Pool Pump Size Calculator Australia - What Size Do I Need For My Pool?
Thinking about getting a new pump but confused about what size is right for your swimming pool?
This pool pump size calculator will help you quickly size a pump for your pool, avoiding the common problem of an undersized or oversized pump.
Pool Pump Size Calculator
This is how many hours it takes for your pump to circulate the entire contents of your pool. Generally recommended as 4 hours for indoor pools and 6 hours for outdoor pools.
Recommend pump flow rate: 0 litres per minute
You now know the 2 pieces of information necessary for sizing your pump: pump flow rate and total dynamic head.
|Pump Flow Rate
|Litres per minute
|Total Dynamic Head
Here's what to do next:
- Select a pump brand below.
- Examine the pump chart. Imagine a horizonal line on the chart corresponding to your total dynamic head.
- Select the pump model that, at your total dynamic head, matches or exceeds your desired pump flow rate.
- As an example, in the AstralPool CTX chart below if you had a total dynamic head of 10 metres and a pump flow rate of 350 litres per minute, the CTX 400 would be best for you.
Why Calculate Pool Pump Size?
Calculating your pool pump size is essential for ensuring that you select the right pump for your pool.
Undersized pumps won't be able to circulate the water in your pool well, resulting in poorly-mixed dead zones and inadequate dispersal of pool chemicals like chlorine.
Over time, you may start to see algae growing in the corners of your pool, where the water is poorly mixed and chlorine levels are low.
On the other hand, oversized pumps will use more electricity than necessary, costing you money. An oversized pump might also put out a flow too big for your filter, putting strain on it and shortening its lifespan.
However, calculating the right size for your setup is not difficult, thanks to this useful pool pump size calculator.
Note: If you haven't sized your filter yet, check out this pool filter size calculator.
How Do I Calculate Pool Pump Size?
To correctly size your pool pump, you need to know 2 important pieces of information:
- Pump flow rate
- Total dynamic head
Pump Flow Rate
The ideal pump flow rate for a particular pool is typically calculated based on the concept of turnover. One turnover is when the equivalent of one full volume of pool water passes through the pump.
It is generally recommended that pumps are sized to turnover the contents of the pool within a certain period of time.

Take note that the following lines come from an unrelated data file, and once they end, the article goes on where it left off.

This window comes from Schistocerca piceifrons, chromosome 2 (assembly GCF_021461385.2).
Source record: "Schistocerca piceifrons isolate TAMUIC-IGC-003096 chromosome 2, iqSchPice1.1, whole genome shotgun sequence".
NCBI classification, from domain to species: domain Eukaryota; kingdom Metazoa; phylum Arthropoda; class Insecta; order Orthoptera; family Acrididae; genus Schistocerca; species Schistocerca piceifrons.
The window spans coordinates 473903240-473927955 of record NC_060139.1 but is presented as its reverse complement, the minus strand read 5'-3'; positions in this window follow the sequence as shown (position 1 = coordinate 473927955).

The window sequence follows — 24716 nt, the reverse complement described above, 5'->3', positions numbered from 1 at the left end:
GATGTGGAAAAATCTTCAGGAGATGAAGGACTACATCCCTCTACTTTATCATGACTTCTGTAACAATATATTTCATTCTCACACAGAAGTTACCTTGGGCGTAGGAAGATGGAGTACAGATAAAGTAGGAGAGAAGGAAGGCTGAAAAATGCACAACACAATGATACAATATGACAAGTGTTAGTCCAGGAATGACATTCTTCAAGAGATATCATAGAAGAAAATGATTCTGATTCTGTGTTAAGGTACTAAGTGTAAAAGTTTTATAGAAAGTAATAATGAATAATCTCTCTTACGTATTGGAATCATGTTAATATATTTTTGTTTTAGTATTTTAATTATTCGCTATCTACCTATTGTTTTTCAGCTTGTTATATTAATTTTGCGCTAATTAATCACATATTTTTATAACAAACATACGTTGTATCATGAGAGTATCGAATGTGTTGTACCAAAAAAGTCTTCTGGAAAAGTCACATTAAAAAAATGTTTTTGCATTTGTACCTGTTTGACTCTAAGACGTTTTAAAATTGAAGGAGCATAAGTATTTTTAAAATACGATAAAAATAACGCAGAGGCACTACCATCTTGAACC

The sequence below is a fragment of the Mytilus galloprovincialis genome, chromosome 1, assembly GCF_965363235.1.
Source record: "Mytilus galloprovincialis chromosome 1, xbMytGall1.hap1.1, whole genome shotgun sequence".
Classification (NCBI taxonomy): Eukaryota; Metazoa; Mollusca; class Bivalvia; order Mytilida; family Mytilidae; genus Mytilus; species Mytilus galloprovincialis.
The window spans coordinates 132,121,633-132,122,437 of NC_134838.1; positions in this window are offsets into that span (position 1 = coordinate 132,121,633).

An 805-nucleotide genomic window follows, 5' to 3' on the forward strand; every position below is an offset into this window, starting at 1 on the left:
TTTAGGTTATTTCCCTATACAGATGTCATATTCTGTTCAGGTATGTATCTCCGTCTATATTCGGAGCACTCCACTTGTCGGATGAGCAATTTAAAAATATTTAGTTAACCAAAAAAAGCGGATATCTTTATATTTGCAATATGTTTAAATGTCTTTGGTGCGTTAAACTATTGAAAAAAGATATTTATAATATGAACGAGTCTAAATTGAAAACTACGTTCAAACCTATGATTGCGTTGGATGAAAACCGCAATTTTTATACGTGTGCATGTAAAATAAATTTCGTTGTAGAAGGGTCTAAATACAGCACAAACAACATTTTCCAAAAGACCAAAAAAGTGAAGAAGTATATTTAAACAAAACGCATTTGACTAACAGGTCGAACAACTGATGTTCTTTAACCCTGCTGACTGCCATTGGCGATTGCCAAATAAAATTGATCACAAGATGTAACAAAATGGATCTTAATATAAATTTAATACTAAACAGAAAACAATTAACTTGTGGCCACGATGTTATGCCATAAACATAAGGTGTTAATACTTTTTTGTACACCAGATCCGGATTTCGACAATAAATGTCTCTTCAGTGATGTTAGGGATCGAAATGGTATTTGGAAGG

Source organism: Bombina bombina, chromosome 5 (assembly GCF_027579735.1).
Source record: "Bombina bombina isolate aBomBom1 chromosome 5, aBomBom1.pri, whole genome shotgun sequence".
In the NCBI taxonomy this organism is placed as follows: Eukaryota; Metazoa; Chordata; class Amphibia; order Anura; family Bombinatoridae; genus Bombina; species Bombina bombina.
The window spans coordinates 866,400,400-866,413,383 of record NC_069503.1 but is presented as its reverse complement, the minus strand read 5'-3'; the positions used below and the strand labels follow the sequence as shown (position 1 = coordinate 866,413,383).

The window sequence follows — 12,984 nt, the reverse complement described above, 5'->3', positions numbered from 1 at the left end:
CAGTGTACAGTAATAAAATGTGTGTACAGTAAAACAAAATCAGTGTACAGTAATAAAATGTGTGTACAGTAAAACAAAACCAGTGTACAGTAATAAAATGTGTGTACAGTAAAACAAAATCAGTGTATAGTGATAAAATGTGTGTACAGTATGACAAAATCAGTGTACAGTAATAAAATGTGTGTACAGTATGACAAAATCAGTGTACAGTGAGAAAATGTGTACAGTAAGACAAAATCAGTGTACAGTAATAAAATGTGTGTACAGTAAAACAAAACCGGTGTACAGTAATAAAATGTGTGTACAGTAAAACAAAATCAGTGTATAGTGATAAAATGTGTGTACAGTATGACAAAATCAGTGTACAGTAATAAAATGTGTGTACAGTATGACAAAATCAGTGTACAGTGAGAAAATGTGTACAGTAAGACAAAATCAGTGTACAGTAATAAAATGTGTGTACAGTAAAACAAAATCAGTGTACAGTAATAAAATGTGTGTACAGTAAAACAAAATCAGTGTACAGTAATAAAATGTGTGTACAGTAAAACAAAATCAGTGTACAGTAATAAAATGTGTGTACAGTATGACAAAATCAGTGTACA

This is about 4 hours for indoor pools and 6 hours for outdoor pools, although this can be extended out to about 8 hours for outdoor residential pools, as long as you are happy with running your pump for a longer period of time each day.
The pump flow rate is expressed in litres per minute (LPM) and calculated by dividing the pool volume by the turnover time.
For a 50,000L pool with a turnover time of 6 hours, the calculation would be:
Pump Flow Rate = 60,000 L / (6 hours x 60 minutes / hour)
Pump Flow Rate = 60,000 L / 360 minutes = 167 LPM
Total Dynamic Head
The total dynamic head is a measure of the amount of resistance that a pump will have to overcome to pump water out of your pool.
It is calculated from the following factors:
- Pipe Head Loss
- Fittings Head Loss
- Elevation Head Loss
The pipe head loss is a measure of the friction in the pipe from the pool to the pump. The longer and narrower this pipe is, the greater the pipe head loss, and the more resistance there is for the pump.
The fittings head loss is a measure of the resistance caused by the bends, valves and other fittings in the pipework. The more fittings, the greater the head loss.
Finally, the elevation head loss is simply the change in elevation from the pool surface to the pump intake. The higher the pump is above the pool water level, the greater the resistance and therefore the greater the head loss.
You can read about each of these factors in detail over at this total dynamic head calculator.
What Size Pump Do I Need For A 50,000L pool?
As we've just discussed, pool volume isn't the only factor when it comes to calculating pump size. However, we can make some assumptions to calculate the necessary pump size.
For a pool volume of 50,000L and a turnover time of 6 hours, the ideal pump flow rate would be:
Pump Flow Rate = 50,000 L / 360 minutes = 139 LPM
The total dynamic head would vary from pool to pool, but we can make some assumptions. If the pool had 8 metres of 25mm pipework from pool to pump, the pipe head loss would be 6.66m. Note that this was calculated using the TDH calculator.
If there were 6 x 90° bends and 1 ball valve in the line, the fittings head loss would be 1.01m.
Finally, if the pump intake was 1 metre about the pool water level, there would be 1m of elevation head loss.
Summing these up give us 9.76m of total dynamic head. We can round this up to 10 metres for simplicity.
Looking at pump charts for the AstralPool CTX, Onga Leisuretime and Davey PowerMaster ranges, lets us know that any of these three pumps would be suitable for our pool:
- AstralPool CTX 280
- Onga Leisuretime LTP550
- Davey PowerMaster PM200
Note that the CTX 280 and the PM200 are probably oversized for this pool, but they are the smallest pumps in their respective range. In this case, the LTP550 best matches our pool and is probably the one that we would go with.
If sizing a pool heat pump, check out this calculator.
A chemical engineer by trade, Louis is committed to debunking myths in the pool industry by explaining the underlying chemistry and making it accessible to all.